Whilst not changing nappies and singing lullabies, Sacha is developing a .Net mdx helper class that behaves very much like an ADOMD command and runs an mdx query that returns a data table.   "Why not just use ADOMD?" I hear you ask - as Sacha mentions there are a number of reasons such as the fact that the data types are not returned (needed by .Net controls like Chartfx) and top level hierarchies ("All Time" etc ) are not always returned dependant on your query layout.  And in fact Sacha's little helper (ho ho ho) does use ADOMD but rather than use the returned table it parses the XML file that is generated.  This XML is actually quite simple once you get your head around the layout and is in fact very rich containing all sorts of metadata that is not returned in by ADOMD Other nice functionality includes the ability to return a number of cube and database properties (Description etc, last update, last processed); But the functionality I really like is that the class uses a stored query definition which can contain parameters much like a SQL stored procedure.    Sach and I have had a number of conversations over the past few days about why there is no concept of this in AS2005 (or 2008?) and haven't come up with a valid reason.  Surely people out there want to be able to re-use the same mdx queries (with different parameters).  How cool would it be to be able to use "exec mdxsp_GetResults(Param1, Param2)" in various mdx editors.  At current the query defs are stored in text files but we're looking at alternatives such as using msdb or the even the xmla cube def itself. In fact I'm surprised that no-one has done this already - or have they?? Very interested to know if people think this is something worthwhile? NB - if you found this blog looking for the excellent AS Stored procedures project it's here

Dates for the diary

As reported by David Francis PerformancePoint has a target release to market date of September - seems a little ambitious with CTP4 only coming out a month earlier  Ben Tamblyn has also tickled our tastebuds with talk of a UK Business Intelligence Conference later this year. As Sach has reported SQL 2008 and VS 2008 get released early next year. And lastly and most definitely most importantly is the 7th July 2007 which is the date that Sacha and Julia's daughter Rosie Tomey was born!! Huge congrats mate :) 

Who will buy PerformancePoint?

An interesting article published by Stephen Swoyer on the TDWI website suggests that PerformancePoint might not appeal to the audience that MS intends it to and it's biggest competitor will be itself in the form of Office, Excel and the existing MS BI stack.  It's a little sensationalist and not particularly well researched (no mention of planning or ProClarity!) but it did get me thinking about who actually will buy the product and what they will do with it. The article suggests that the price tag will put off small to medium businesses and indeed if it were only a reporting product (as the article seems to suggest) the price tag may be a little high - though hardly out of the league of other third party reporting products on the market.  In my opinion it is the unmentioned planning component that will be one of the main selling points for those small to medium businesses that the article suggests will be put off by the price tag;  The ones who currently plan and forecast using a monstrous spreadsheets and outrageous pivot tables. You know the ones - where some clever accountant has re-written a relational db engine using most of the Excel functions ;) Edit:  As my colleague Sacha has just reminded me, you also have to take into consideration that the planning component requires the writeback functionality of SQL Enterprise Edition which of course adds a fairly hefty chunk to the price tag.  However I still feel that the pricing for a fully fledged BPM suite is very competitive. Once you throw the ProClarity functionality and Sharepoint integration into the mix as well then the costs become really hard to argue against even if you're not going to use all the components.  In reality I think that most of the potential clients will already favour MS and are likely to have some element of the BI stack in place already.  However as Chris Webb suggests, the concept of a business user being able to carry out most of the tasks required to put a PerformancePoint implementation live may be a little unrealistic.  I think us techies may not be out of a job just yet! What the article does get across is that PerformancePoint isn't really very well understood yet by those who have actually heard of it.  September release dates are still being bandied around and it seems MS has some work to do .  Of course, as with most major MS products, the take-up on version 1.0 is not likely to be huge but the marketing department needs to get started now to be ready for V2.0 (or maybe V1 SP1!)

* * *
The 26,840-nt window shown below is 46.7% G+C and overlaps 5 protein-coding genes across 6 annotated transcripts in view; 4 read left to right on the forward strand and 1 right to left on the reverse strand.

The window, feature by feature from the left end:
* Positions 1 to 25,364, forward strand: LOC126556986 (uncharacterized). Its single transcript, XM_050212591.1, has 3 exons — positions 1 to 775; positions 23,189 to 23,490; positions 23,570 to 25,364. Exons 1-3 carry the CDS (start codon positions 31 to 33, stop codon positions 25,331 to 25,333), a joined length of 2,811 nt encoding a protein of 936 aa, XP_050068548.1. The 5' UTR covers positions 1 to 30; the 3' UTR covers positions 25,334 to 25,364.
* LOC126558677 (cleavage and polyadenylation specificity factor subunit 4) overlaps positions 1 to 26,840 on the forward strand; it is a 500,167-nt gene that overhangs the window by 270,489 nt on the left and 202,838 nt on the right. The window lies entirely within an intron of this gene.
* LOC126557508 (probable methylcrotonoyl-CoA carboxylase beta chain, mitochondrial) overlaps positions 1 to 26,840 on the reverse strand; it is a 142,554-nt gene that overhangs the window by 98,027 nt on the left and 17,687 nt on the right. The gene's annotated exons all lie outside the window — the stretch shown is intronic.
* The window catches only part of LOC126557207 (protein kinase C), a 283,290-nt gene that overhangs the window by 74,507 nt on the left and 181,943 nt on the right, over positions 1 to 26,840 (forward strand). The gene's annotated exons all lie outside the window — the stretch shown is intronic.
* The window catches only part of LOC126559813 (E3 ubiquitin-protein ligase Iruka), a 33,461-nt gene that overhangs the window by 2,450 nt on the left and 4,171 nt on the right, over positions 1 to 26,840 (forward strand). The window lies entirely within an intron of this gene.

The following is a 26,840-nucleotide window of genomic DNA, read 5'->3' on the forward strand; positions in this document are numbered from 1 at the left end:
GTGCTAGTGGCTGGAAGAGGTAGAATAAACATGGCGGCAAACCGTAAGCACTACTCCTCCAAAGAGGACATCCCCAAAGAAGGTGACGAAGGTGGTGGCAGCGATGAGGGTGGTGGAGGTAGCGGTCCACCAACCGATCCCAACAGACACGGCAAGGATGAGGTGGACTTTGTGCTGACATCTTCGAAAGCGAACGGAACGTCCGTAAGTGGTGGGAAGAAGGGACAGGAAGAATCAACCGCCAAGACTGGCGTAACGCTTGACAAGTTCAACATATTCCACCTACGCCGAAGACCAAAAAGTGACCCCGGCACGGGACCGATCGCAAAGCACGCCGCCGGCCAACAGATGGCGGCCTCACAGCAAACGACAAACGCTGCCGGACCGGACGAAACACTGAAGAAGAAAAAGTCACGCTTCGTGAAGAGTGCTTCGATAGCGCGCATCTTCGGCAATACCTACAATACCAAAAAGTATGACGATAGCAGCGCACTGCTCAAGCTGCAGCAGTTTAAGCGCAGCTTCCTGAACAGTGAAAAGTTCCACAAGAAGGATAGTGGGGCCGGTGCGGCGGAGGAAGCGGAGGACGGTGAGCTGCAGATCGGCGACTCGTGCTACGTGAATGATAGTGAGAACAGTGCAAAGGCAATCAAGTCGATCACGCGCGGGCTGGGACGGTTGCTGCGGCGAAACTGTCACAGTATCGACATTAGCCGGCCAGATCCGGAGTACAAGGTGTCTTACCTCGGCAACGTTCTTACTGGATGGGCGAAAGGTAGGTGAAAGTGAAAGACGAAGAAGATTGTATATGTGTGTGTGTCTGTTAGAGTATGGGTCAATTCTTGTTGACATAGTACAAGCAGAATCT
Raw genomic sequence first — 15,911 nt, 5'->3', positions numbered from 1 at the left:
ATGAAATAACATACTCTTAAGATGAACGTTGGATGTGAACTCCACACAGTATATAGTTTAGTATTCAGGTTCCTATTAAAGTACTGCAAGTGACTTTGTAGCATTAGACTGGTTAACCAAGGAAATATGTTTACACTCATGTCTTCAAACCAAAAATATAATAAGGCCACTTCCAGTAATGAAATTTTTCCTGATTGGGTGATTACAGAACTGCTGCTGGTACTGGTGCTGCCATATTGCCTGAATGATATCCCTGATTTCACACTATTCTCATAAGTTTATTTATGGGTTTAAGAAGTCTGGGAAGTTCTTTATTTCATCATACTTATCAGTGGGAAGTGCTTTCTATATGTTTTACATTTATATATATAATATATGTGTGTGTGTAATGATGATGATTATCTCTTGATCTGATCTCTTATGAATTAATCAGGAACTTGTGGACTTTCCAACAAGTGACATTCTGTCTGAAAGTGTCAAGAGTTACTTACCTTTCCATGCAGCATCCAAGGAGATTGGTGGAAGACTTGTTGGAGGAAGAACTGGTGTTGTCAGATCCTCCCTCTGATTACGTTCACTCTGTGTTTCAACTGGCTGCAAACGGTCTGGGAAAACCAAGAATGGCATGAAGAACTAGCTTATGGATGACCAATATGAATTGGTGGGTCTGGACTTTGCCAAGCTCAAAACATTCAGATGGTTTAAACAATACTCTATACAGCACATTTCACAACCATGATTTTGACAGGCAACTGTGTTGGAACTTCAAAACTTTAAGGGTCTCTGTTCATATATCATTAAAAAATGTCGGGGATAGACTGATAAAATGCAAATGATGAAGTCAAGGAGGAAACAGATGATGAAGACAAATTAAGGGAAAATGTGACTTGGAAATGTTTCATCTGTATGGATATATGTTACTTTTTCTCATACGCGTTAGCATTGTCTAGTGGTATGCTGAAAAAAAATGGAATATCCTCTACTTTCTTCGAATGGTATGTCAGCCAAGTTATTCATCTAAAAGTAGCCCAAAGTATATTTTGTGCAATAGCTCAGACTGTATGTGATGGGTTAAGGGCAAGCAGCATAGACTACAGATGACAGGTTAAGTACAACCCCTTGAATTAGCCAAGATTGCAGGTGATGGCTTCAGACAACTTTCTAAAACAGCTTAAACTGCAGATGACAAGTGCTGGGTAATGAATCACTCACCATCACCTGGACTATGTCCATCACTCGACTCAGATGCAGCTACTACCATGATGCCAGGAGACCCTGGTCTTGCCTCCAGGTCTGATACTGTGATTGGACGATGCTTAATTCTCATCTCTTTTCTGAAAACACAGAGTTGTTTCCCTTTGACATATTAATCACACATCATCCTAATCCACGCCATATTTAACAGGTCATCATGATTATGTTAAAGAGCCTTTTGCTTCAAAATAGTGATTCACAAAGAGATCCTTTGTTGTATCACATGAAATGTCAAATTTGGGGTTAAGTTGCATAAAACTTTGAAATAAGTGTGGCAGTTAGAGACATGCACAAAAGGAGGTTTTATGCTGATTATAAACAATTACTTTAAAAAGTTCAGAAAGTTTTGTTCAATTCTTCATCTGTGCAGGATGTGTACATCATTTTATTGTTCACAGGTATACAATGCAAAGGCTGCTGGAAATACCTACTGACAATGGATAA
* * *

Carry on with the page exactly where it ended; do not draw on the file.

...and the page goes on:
PerformancePoint Resources

There's still (understandably) relatively little information out there about PerformancePoint and what to do if you have an issue but one that I'm guessing gets overlooked is the Connect site itself.  There's a lot of feedback starting to build up so there is a good chance that the issue you've come across has been logged by someone else already and may have a solution. And of course don't forget to give feedback of your own if you find something that doesn't work or you don't like. Update: as Nick Barclay has spotted, the official PPS team blog seems to have fired up again after a period of inactivity.  Well worth keeping an eye on.